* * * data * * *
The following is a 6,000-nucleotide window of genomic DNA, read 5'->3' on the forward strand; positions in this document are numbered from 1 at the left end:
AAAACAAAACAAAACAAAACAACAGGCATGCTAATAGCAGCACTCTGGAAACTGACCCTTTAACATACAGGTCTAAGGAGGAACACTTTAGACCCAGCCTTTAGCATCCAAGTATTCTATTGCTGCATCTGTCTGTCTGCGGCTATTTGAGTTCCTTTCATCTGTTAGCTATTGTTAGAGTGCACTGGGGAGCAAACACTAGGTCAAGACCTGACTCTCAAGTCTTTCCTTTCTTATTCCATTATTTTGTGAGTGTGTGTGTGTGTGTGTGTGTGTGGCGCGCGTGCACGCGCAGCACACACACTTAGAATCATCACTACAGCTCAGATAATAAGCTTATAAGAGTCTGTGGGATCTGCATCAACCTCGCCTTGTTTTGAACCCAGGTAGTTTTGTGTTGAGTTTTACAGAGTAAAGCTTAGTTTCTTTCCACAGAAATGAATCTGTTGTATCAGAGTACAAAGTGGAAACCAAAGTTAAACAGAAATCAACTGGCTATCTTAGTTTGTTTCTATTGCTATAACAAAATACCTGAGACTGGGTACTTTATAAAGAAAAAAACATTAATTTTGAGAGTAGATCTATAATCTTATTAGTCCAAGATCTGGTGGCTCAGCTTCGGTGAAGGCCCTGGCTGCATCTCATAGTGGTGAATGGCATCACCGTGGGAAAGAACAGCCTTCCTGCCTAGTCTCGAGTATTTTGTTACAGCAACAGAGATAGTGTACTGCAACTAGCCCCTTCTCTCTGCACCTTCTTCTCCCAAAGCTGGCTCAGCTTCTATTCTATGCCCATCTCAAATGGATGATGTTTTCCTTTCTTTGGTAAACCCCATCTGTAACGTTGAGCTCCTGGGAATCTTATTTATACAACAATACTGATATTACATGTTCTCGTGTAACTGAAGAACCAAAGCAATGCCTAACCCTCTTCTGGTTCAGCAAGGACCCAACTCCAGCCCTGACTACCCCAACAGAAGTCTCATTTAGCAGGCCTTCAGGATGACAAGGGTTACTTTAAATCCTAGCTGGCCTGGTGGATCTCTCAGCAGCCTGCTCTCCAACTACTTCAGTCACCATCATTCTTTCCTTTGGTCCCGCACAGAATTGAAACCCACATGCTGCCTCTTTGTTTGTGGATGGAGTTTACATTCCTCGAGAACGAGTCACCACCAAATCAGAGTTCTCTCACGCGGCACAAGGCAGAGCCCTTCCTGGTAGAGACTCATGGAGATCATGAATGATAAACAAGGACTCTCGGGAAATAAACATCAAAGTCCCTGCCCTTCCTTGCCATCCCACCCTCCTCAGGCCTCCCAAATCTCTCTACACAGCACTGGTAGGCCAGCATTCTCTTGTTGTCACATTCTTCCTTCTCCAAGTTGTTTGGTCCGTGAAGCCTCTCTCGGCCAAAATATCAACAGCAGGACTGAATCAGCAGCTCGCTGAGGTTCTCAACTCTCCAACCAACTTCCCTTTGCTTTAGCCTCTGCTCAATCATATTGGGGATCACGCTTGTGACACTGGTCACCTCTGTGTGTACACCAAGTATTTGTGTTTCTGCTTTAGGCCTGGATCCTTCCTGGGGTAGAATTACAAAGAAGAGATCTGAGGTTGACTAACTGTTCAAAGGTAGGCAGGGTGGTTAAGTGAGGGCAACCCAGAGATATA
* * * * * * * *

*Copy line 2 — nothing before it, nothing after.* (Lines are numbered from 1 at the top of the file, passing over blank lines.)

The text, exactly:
AAAACAAAACAAAACAAAACAACAGGCATGCTAATAGCAGCACTCTGGAAACTGACCCTTTAACATACAGGTCTAAGGAGGAACACTTTAGACCCAGCCTTTAGCATCCAAGTATTCTATTGCTGCATCTGTCTGTCTGCGGCTATTTGAGTTCCTTTCATCTGTTAGCTATTGTTAGAGTGCACTGGGGAGCAAACACTAGGTCAAGACCTGACTCTCAAGTCTTTCCTTTCTTATTCCATTATTTTGTGAGTGTGTGTGTGTGTGTGTGTGTGTGGCGCGCGTGCACGCGCAGCACACACACTTAGAATCATCACTACAGCTCAGATAATAAGCTTATAAGAGTCTGTGGGATCTGCATCAACCTCGCCTTGTTTTGAACCCAGGTAGTTTTGTGTTGAGTTTTACAGAGTAAAGCTTAGTTTCTTTCCACAGAAATGAATCTGTTGTATCAGAGTACAAAGTGGAAACCAAAGTTAAACAGAAATCAACTGGCTATCTTAGTTTGTTTCTATTGCTATAACAAAATACCTGAGACTGGGTACTTTATAAAGAAAAAAACATTAATTTTGAGAGTAGATCTATAATCTTATTAGTCCAAGATCTGGTGGCTCAGCTTCGGTGAAGGCCCTGGCTGCATCTCATAGTGGTGAATGGCATCACCGTGGGAAAGAACAGCCTTCCTGCCTAGTCTCGAGTATTTTGTTACAGCAACAGAGATAGTGTACTGCAACTAGCCCCTTCTCTCTGCACCTTCTTCTCCCAAAGCTGGCTCAGCTTCTATTCTATGCCCATCTCAAATGGATGATGTTTTCCTTTCTTTGGTAAACCCCATCTGTAACGTTGAGCTCCTGGGAATCTTATTTATACAACAATACTGATATTACATGTTCTCGTGTAACTGAAGAACCAAAGCAATGCCTAACCCTCTTCTGGTTCAGCAAGGACCCAACTCCAGCCCTGACTACCCCAACAGAAGTCTCATTTAGCAGGCCTTCAGGATGACAAGGGTTACTTTAAATCCTAGCTGGCCTGGTGGATCTCTCAGCAGCCTGCTCTCCAACTACTTCAGTCACCATCATTCTTTCCTTTGGTCCCGCACAGAATTGAAACCCACATGCTGCCTCTTTGTTTGTGGATGGAGTTTACATTCCTCGAGAACGAGTCACCACCAAATCAGAGTTCTCTCACGCGGCACAAGGCAGAGCCCTTCCTGGTAGAGACTCATGGAGATCATGAATGATAAACAAGGACTCTCGGGAAATAAACATCAAAGTCCCTGCCCTTCCTTGCCATCCCACCCTCCTCAGGCCTCCCAAATCTCTCTACACAGCACTGGTAGGCCAGCATTCTCTTGTTGTCACATTCTTCCTTCTCCAAGTTGTTTGGTCCGTGAAGCCTCTCTCGGCCAAAATATCAACAGCAGGACTGAATCAGCAGCTCGCTGAGGTTCTCAACTCTCCAACCAACTTCCCTTTGCTTTAGCCTCTGCTCAATCATATTGGGGATCACGCTTGTGACACTGGTCACCTCTGTGTGTACACCAAGTATTTGTGTTTCTGCTTTAGGCCTGGATCCTTCCTGGGGTAGAATTACAAAGAAGAGATCTGAGGTTGACTAACTGTTCAAAGGTAGGCAGGGTGGTTAAGTGAGGGCAACCCAGAGATATA